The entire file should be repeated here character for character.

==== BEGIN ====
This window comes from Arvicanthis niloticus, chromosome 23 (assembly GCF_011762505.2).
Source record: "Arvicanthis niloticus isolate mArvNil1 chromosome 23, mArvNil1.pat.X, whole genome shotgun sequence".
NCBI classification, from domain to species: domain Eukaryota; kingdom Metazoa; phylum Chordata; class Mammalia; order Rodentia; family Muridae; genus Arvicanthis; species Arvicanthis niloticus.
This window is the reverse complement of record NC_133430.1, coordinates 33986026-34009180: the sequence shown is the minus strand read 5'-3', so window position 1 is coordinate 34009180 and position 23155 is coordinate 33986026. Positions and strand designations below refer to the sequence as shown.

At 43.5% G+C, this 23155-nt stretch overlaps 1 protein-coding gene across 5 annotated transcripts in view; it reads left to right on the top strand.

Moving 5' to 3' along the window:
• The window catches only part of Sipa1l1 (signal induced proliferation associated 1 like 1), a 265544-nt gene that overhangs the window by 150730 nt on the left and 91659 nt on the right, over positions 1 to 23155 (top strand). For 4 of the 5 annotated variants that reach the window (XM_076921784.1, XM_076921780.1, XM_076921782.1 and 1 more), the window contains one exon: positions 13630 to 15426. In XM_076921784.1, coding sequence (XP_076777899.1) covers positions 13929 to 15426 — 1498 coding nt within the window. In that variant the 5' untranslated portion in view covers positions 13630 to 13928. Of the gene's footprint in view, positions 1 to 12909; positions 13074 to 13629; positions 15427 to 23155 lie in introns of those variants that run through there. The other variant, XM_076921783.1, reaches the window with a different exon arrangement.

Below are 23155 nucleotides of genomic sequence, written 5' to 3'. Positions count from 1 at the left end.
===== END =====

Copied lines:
This window comes from Arvicanthis niloticus, chromosome 23 (assembly GCF_011762505.2).
Source record: "Arvicanthis niloticus isolate mArvNil1 chromosome 23, mArvNil1.pat.X, whole genome shotgun sequence".
NCBI classification, from domain to species: domain Eukaryota; kingdom Metazoa; phylum Chordata; class Mammalia; order Rodentia; family Muridae; genus Arvicanthis; species Arvicanthis niloticus.
This window is the reverse complement of record NC_133430.1, coordinates 33986026-34009180: the sequence shown is the minus strand read 5'-3', so window position 1 is coordinate 34009180 and position 23155 is coordinate 33986026. Positions and strand designations below refer to the sequence as shown.

At 43.5% G+C, this 23155-nt stretch overlaps 1 protein-coding gene across 5 annotated transcripts in view; it reads left to right on the top strand.

Moving 5' to 3' along the window:
• The window catches only part of Sipa1l1 (signal induced proliferation associated 1 like 1), a 265544-nt gene that overhangs the window by 150730 nt on the left and 91659 nt on the right, over positions 1 to 23155 (top strand). For 4 of the 5 annotated variants that reach the window (XM_076921784.1, XM_076921780.1, XM_076921782.1 and 1 more), the window contains one exon: positions 13630 to 15426. In XM_076921784.1, coding sequence (XP_076777899.1) covers positions 13929 to 15426 — 1498 coding nt within the window. In that variant the 5' untranslated portion in view covers positions 13630 to 13928. Of the gene's footprint in view, positions 1 to 12909; positions 13074 to 13629; positions 15427 to 23155 lie in introns of those variants that run through there. The other variant, XM_076921783.1, reaches the window with a different exon arrangement.

Below are 23155 nucleotides of genomic sequence, written 5' to 3'. Positions count from 1 at the left end.